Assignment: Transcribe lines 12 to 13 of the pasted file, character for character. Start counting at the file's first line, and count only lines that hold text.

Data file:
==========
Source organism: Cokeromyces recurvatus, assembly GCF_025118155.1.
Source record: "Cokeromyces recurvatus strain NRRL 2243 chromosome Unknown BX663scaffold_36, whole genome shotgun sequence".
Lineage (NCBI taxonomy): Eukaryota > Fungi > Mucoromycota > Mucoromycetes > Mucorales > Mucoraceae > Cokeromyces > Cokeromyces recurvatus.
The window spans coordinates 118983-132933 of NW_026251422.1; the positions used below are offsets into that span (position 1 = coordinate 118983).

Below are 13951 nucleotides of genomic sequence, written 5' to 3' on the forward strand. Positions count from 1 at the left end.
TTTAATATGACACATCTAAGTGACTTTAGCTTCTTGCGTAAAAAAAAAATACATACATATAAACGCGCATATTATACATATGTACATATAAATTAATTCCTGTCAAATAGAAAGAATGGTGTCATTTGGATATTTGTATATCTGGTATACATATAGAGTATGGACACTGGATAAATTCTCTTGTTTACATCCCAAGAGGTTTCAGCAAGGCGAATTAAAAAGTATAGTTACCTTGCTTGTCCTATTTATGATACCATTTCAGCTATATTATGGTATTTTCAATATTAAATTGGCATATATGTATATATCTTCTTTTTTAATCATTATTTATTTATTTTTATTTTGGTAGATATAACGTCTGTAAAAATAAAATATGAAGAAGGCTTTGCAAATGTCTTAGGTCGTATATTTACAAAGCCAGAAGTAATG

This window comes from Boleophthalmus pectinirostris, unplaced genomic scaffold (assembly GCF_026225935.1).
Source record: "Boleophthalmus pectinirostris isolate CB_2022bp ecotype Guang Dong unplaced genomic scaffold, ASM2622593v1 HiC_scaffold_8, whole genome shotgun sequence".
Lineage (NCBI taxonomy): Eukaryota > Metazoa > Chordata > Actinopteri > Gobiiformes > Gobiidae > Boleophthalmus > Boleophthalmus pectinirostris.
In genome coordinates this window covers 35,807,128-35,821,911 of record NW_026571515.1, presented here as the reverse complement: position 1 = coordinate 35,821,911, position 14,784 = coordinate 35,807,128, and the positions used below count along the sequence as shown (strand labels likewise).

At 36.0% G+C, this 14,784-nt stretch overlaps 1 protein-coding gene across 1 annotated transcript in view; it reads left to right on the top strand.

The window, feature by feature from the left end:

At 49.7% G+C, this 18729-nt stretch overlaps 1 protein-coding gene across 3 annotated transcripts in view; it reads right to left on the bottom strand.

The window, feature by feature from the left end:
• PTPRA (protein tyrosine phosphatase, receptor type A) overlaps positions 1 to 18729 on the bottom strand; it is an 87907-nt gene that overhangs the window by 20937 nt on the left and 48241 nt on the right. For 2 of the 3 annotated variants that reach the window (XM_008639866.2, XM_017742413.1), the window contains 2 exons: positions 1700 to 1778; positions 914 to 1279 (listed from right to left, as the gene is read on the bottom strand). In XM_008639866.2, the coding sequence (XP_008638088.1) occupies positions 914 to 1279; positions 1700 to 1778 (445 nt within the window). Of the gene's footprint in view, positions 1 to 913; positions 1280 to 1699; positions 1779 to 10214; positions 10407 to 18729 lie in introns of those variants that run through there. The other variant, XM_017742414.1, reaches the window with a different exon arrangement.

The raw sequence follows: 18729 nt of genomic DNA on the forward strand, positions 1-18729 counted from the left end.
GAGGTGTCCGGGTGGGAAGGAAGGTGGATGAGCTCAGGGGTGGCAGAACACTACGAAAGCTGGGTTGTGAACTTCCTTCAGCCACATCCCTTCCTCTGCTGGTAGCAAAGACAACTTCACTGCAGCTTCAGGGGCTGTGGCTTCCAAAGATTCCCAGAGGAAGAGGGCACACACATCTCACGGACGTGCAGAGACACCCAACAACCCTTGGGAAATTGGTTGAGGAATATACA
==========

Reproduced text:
The window, feature by feature from the left end:

At 49.7% G+C, this 18729-nt stretch overlaps 1 protein-coding gene across 3 annotated transcripts in view; it reads right to left on the bottom strand.